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Definition of Monetary Policy:
is carried out by a nation's central bank to manage the money supply with the objectives of promoting economic growth and stable employment without excessive inflation. This is achieved by influencing the cost of money (interest rates) and the availability of credit.
Business activity is directly influenced by interest rates. Lower interest rates prompt businesses to expand. Lower rates also may be indicative of banks being more eager to lend. For example, assume an investor is interested in purchasing an apartment complex. The current monthly rental income equals $11,000. The investor and bankers would probably not proceed with the acquisition if the monthly mortgage payment equaled $12,000. However, both may want to proceed if the payment dropped to $9,000 following a decline in interest rates. This example illustrates how lower interest rates can increase the likelihood a project will proceed.
Consumers also benefit from lower rates. Savings from lower car payments can be used to purchase other items. Families can purchase a larger home at a lower mortgage rate. All this generates more economic activity.
The objective of monetary policy is to manage the economy by manipulating interest rates – specifically the federal funds rate. Expansionary monetary policy lowers the federal funds rate by increasing the money supply – thereby making more business ventures worth pursuing and expanding the economy. Expansionary policies are used when the economy is in a recession and the Federal Reserve wishes to increase employment and economic growth. Expansionary policies are frequently referred to as “easy money” because more money is made available for banks to lend.
On the other hand, contractionary monetary policy slows the rate of growth of the money supply to decelerate an overheated economy and reduce inflationary pressures. Contractionary policies are also referred to as “tight money” because less money is made available to borrow.
If economic growth is desirable, you may conclude that the Federal Reserve should always have an expansionary policy. However, expansionary policies can go too far. Normally a growing aggregate demand causes demand pull inflation during expansionary periods. This is when the total demand for final goods and services in an economy at a given time is greater than the supply, allowing producers to raise prices. The Federal Reserve's challenge is to balance economic growth and inflation. Increasing the money supply too much can result in an unacceptable rate of inflation, while constraining the growth of the money supply can inhibit an economy’s economic growth.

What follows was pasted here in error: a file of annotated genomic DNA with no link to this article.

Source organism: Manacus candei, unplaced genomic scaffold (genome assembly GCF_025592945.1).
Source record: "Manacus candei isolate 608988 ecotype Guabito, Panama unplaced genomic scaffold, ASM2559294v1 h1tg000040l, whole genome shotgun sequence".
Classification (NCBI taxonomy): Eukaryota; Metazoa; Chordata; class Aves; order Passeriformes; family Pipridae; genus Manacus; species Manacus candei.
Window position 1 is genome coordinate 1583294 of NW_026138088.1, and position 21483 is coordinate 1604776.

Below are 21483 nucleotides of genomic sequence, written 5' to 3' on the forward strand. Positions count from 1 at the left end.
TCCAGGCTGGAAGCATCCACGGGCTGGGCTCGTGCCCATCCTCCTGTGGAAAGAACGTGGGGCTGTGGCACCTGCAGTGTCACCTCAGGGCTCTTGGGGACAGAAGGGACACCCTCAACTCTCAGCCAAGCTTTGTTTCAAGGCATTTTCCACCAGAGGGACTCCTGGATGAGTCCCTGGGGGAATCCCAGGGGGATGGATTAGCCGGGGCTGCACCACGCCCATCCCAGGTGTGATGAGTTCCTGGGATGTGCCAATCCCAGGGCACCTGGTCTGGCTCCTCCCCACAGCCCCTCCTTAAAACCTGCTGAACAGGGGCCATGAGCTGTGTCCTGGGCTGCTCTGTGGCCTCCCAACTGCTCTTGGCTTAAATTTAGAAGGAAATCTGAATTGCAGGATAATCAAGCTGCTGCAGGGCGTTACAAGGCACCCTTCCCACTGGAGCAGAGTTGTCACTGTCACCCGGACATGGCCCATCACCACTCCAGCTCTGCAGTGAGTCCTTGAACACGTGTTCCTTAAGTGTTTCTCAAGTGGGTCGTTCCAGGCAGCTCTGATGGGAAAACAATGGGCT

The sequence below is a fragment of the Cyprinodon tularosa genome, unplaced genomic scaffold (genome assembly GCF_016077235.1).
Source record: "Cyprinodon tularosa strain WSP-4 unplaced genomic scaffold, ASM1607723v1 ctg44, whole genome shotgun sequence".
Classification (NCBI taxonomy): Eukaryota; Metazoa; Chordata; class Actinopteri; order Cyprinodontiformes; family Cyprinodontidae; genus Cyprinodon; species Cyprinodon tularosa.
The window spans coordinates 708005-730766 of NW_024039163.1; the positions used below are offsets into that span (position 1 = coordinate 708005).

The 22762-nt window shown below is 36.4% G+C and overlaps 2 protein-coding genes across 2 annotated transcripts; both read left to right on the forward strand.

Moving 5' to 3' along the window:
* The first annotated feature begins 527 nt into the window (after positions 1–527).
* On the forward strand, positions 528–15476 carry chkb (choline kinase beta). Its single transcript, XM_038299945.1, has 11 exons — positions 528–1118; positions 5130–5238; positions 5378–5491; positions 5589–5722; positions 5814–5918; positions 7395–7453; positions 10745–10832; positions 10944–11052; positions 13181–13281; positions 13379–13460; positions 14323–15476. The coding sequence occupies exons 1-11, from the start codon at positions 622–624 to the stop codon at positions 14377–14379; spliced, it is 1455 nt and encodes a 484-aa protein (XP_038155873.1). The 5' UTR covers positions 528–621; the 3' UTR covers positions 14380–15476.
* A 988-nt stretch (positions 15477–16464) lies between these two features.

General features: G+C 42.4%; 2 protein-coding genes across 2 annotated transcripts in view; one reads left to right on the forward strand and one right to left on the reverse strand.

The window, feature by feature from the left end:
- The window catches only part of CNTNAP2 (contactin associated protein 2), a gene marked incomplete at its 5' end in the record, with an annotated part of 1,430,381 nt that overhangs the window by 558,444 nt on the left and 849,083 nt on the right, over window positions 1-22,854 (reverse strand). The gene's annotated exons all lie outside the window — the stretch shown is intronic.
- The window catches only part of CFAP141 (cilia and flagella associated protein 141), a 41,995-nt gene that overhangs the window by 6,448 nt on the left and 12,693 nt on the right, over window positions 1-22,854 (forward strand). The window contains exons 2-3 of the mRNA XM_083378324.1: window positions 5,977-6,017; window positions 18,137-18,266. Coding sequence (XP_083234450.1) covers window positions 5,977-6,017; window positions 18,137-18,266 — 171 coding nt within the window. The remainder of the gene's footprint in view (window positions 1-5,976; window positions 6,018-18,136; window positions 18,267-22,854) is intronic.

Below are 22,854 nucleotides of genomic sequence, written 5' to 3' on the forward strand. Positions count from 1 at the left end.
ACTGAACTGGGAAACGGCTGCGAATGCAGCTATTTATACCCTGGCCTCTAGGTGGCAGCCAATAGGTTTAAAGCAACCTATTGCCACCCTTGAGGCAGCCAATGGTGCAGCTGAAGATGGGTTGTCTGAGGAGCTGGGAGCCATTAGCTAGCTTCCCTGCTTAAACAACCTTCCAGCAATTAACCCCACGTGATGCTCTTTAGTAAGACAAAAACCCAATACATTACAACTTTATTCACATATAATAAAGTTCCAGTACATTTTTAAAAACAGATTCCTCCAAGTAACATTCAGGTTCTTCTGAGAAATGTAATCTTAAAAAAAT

The Federal Reserve has three ways to manage the money supply.
- Open Market Operations – Through the sale and purchase of government securities the Federal Reserve can increase or decrease the rate of growth of the money supply. Purchasing securities increases the money supply while selling securities decreases the money supply.
- Reserve Requirement – The money available for lending is affected by the reserve requirement. The reserve requirement is the minimum percentage of deposits a bank or thrift must hold in its vaults or on deposit with the Federal Reserve Bank in its district. This money cannot be loaned or invested. Increasing the reserve requirement reduces the funds banks have available to lend, thereby - slowing down the economy. Conversely, decreasing the reserve requirement enables banks to increase lending and spurs economic growth.
- Discount Rate – Increasing or lowering the discount rate can also influence the money supply. The discount rate is the rate the Federal Reserve Banks charge when commercial banks and other depository institutions borrow from the Fed at its discount window. Raising the discount rate will deter banks from making as many loans, thus reducing the money supply and slowing economic growth.
Dig Deeper With These Free Lessons:
Monetary Policy - The Power of an Interest Rate
Fractional Reserve Banking and The Creation of Money
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Fiscal Policy - Managing an Economy by Taxing and Spending
Aggregate Supply and Demand - Macroeconomic Equilibrium